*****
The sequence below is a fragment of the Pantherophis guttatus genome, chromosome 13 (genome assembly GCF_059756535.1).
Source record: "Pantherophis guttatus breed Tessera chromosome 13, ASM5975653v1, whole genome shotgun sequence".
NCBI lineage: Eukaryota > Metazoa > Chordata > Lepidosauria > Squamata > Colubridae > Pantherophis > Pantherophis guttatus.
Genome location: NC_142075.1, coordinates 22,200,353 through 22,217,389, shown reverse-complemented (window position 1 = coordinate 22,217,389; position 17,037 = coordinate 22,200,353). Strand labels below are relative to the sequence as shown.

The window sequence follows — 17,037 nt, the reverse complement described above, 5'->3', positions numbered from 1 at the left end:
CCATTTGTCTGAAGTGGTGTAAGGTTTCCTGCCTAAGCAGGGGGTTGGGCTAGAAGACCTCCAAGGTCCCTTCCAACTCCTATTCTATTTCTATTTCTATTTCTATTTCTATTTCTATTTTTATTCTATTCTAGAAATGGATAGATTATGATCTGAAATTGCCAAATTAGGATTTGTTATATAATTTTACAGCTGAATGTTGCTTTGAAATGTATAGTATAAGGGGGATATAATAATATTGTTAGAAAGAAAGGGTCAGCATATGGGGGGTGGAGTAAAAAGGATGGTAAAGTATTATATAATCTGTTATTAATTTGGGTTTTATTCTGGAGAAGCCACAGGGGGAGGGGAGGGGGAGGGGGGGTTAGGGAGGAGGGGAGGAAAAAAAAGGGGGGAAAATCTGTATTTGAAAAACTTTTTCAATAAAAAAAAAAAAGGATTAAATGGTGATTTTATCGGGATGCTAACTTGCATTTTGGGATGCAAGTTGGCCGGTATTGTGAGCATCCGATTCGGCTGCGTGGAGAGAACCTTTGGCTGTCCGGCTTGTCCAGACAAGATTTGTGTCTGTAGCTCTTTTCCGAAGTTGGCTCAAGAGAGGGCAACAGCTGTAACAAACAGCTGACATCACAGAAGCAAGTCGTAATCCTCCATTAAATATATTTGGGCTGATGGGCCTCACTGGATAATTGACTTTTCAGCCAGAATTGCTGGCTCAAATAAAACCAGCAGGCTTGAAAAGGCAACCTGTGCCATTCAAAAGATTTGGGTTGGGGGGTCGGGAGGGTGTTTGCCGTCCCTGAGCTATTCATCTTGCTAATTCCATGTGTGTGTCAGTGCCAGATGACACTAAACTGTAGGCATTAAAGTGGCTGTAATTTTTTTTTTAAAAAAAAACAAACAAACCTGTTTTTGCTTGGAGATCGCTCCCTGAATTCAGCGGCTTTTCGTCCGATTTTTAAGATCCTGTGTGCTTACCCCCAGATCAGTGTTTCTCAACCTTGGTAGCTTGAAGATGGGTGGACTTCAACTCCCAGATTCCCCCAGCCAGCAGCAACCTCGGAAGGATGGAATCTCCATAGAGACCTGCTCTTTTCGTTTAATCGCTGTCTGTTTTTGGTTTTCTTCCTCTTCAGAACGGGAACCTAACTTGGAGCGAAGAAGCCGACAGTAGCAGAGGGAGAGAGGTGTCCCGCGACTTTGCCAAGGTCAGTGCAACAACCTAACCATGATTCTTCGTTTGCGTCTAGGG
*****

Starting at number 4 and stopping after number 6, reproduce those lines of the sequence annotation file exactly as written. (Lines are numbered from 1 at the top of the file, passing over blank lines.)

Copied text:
Genome location: NC_142075.1, coordinates 22,200,353 through 22,217,389, shown reverse-complemented (window position 1 = coordinate 22,217,389; position 17,037 = coordinate 22,200,353). Strand labels below are relative to the sequence as shown.

The window sequence follows — 17,037 nt, the reverse complement described above, 5'->3', positions numbered from 1 at the left end:
CCATTTGTCTGAAGTGGTGTAAGGTTTCCTGCCTAAGCAGGGGGTTGGGCTAGAAGACCTCCAAGGTCCCTTCCAACTCCTATTCTATTTCTATTTCTATTTCTATTTCTATTTCTATTTTTATTCTATTCTAGAAATGGATAGATTATGATCTGAAATTGCCAAATTAGGATTTGTTATATAATTTTACAGCTGAATGTTGCTTTGAAATGTATAGTATAAGGGGGATATAATAATATTGTTAGAAAGAAAGGGTCAGCATATGGGGGGTGGAGTAAAAAGGATGGTAAAGTATTATATAATCTGTTATTAATTTGGGTTTTATTCTGGAGAAGCCACAGGGGGAGGGGAGGGGGAGGGGGGGTTAGGGAGGAGGGGAGGAAAAAAAAGGGGGGAAAATCTGTATTTGAAAAACTTTTTCAATAAAAAAAAAAAAGGATTAAATGGTGATTTTATCGGGATGCTAACTTGCATTTTGGGATGCAAGTTGGCCGGTATTGTGAGCATCCGATTCGGCTGCGTGGAGAGAACCTTTGGCTGTCCGGCTTGTCCAGACAAGATTTGTGTCTGTAGCTCTTTTCCGAAGTTGGCTCAAGAGAGGGCAACAGCTGTAACAAACAGCTGACATCACAGAAGCAAGTCGTAATCCTCCATTAAATATATTTGGGCTGATGGGCCTCACTGGATAATTGACTTTTCAGCCAGAATTGCTGGCTCAAATAAAACCAGCAGGCTTGAAAAGGCAACCTGTGCCATTCAAAAGATTTGGGTTGGGGGGTCGGGAGGGTGTTTGCCGTCCCTGAGCTATTCATCTTGCTAATTCCATGTGTGTGTCAGTGCCAGATGACACTAAACTGTAGGCATTAAAGTGGCTGTAATTTTTTTTTTAAAAAAAAACAAACAAACCTGTTTTTGCTTGGAGATCGCTCCCTGAATTCAGCGGCTTTTCGTCCGATTTTTAAGATCCTGTGTGCTTACCCCCAGATCAGTGTTTCTCAACCTTGGTAGCTTGAAGATGGGTGGACTTCAACTCCCAGATTCCCCCAGCCAGCAGCAACCTCGGAAGGATGGAATCTCCATAGAGACCTGCTCTTTTCGTTTAATCGCTGTCTGTTTTTGGTTTTCTTCCTCTTCAGAACGGGAACCTAACTTGGAGCGAAGAAGCCGACAGTAGCAGAGGGAGAGAGGTGTCCCGCGACTTTGCCAAGGTCAGTGCAACAACCTAACCATGATTCTTCGTTTGCGTCTAGGG